As farmers nail down their winter wheat seed purchase, they’ll also need to determine if and what seed treatment should be included.
Cereals are a very diverse crop and the management options recommended for pest control are just as diverse. They are dependent upon the geography, needs of the farmer and key diseases. Inthat regard, pest controlis quite differentfrom soybeans or even corn. When helping farmers prepare and planpest controlfor their winterwheatcrop, it’s important to get an accurate picture of the disease and insect pressure. Always keep geography top of mind.
“If you’re inthe Southern United States, disease and insect pressure will be differentfrom the Pacific Northwest,” says Josh Kelley, Syngenta Cereals and Diverse Field Crops product lead in North America. If you’re ina NorthernPlainsenvironment, wireworms are going to be a key pest. You willalso have soil- and seed-borne Fusarium.”
From an insect standpoint, there can be very differentinsect spectrums, as well. Whether it is wireworms or aphids, they can all limit yield potential and restrict root health, predominantly inthe case of barley yellow dwarfvirus(BYDV). Insects create openings intothe plant, which make it susceptible to diseasesand viruses that affectoverallyield.
Geography really dictates what seed treatments should be applied on the seed.
InTexas, Oklahomaand New Mexicointhe SouthernPlainsgeography where it is much drier, you willsee more Rhizoctonia and more Fusarium with more aphid pressure and more Hessian fly.
Hessian fly is also a problem in southern climates. To help suppress Hessian fly, increase the rates of neonicotinoidsinyour seed treatment. “With Cruiser, we promote maximum label rates,” states Kelley. Hessian fly is more dominant inthe Southeastern United StatesinArkansas, Mississippiand Alabama, and then overto the Carolinas on the East Coast. We see this pest from time to time inother areas, but Hessian fly is predominantlya problem for the SouthernU.S. geography.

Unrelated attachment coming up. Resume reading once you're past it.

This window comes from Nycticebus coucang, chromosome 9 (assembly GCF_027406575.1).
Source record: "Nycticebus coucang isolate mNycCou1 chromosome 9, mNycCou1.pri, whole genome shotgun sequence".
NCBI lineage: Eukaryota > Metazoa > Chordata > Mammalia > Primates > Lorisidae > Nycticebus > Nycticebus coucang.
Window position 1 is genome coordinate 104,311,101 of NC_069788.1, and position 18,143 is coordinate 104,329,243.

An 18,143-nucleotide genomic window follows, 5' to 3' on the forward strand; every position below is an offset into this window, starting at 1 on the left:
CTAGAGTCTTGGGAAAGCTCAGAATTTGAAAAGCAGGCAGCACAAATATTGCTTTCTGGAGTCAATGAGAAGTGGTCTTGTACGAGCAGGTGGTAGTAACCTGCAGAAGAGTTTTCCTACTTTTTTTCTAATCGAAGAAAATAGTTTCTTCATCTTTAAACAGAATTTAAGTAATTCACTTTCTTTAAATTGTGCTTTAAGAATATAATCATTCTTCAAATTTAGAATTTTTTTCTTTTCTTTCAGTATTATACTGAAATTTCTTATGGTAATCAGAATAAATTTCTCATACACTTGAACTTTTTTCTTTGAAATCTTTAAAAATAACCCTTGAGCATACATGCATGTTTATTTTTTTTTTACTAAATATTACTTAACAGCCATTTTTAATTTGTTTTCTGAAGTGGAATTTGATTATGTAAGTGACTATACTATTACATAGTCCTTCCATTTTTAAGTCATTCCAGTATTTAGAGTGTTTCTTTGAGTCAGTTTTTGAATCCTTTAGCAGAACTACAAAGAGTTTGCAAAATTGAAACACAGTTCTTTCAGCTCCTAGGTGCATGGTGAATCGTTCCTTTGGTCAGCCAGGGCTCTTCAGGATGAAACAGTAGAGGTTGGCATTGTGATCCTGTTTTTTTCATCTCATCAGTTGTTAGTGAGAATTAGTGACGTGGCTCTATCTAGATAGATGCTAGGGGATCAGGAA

“As you move intothe NorthernPlains, or even intothe Pacific Northwest, wireworms are a huge issue — there are six speciesthat are of economic importance,” Kelley says. “Old prairie ground really favors wireworm specieswhere you can have significant yield losses of 50 percentto sometimes as much as 80 percent.
“Products such as Cruiser (thiamethoxam), imidacloprid and clothianidin provide some protection on wireworms.”
“Aphids, depending on geography, can be an issue every year, or they may be an issue once every several years,” Kelley says. “The biggest challenge with aphids is that they transmit BYDV.”
The five speciesof aphids that can transmit BYDV are bird cherry-oat aphid, corn leaf aphid, English grainaphid, greenbug and rose-grass aphid.
Kelley explains that wheatinfested with BYDV willhave undeveloped root systems. The disease decreases tillering and may also cause some delayed maturity.
It’s not a problem every year, Kelley says, but by using strong chemistry on the seed, seed treatments willprovide a level of insurance regardless of the environment.He shares that an applicationof Warrior II with Zeon Technology (Lambda-cyhalothrin)insecticide inthe springwillcontrolall types of aphids and impedes the spread of BYDV.
Three Detrimental Diseases
The key diseasesincereal crops – and specifically winterwheat– are Fusarium, Rhizoctonia and Pythium. Three elements are needed to have disease pressure ina field: a host, the pathogen and an environment. Obviously, there are many other bunts and smuts that may occurindifferentgeographies.
Pythium is a killerand likes cool, wet conditions. It willkill crops. It’s a huge disease incereals and is also incorn and soybeans. Pythium is a problem inareas where growers are pushing the envelopeto get their crops planted, when the soil temperature is not quite ideal.
“We had a wet springinsome areas in2018,” Kelley says. “Growers were really putting their seeds invery moist, saturated ground, and we heard of Pythium issues popping up.”
On the flip side, Rhizoctonia favors a warmer, drier environmentbut won’t kill crops, such as Pythium. In 2018, Kelley saw instances of huge Rhizoctoniapressure early inthe season. The crop survived but at harvest the disease made a significant impact.
Fusarium also favors dry conditions and attacks the plants’ root hairs.
“You don’t know inadvance what the planting season willbring,” says Kelley. “You may have warm, dry weather or you may have a cool planting season. A seed treatment willprovide protection, regardless of what the environmentthrows at you.”
Research and Response
North Dakota State University researchers have accumulated 14 years of seed treatment data dating back to 2003 for hard red spring wheat (HRSW) stand and yield response to fungicide seed treatments. These trials are primarily conducted near Fargo, which is located near the North Dakota-Minnesota border, and Dickinson, which is nearly 300 miles west of Fargo and within 60 miles of the North Dakota-Montana border. These two seed treatment trial locations are in very different types of production systems with very different yield environments.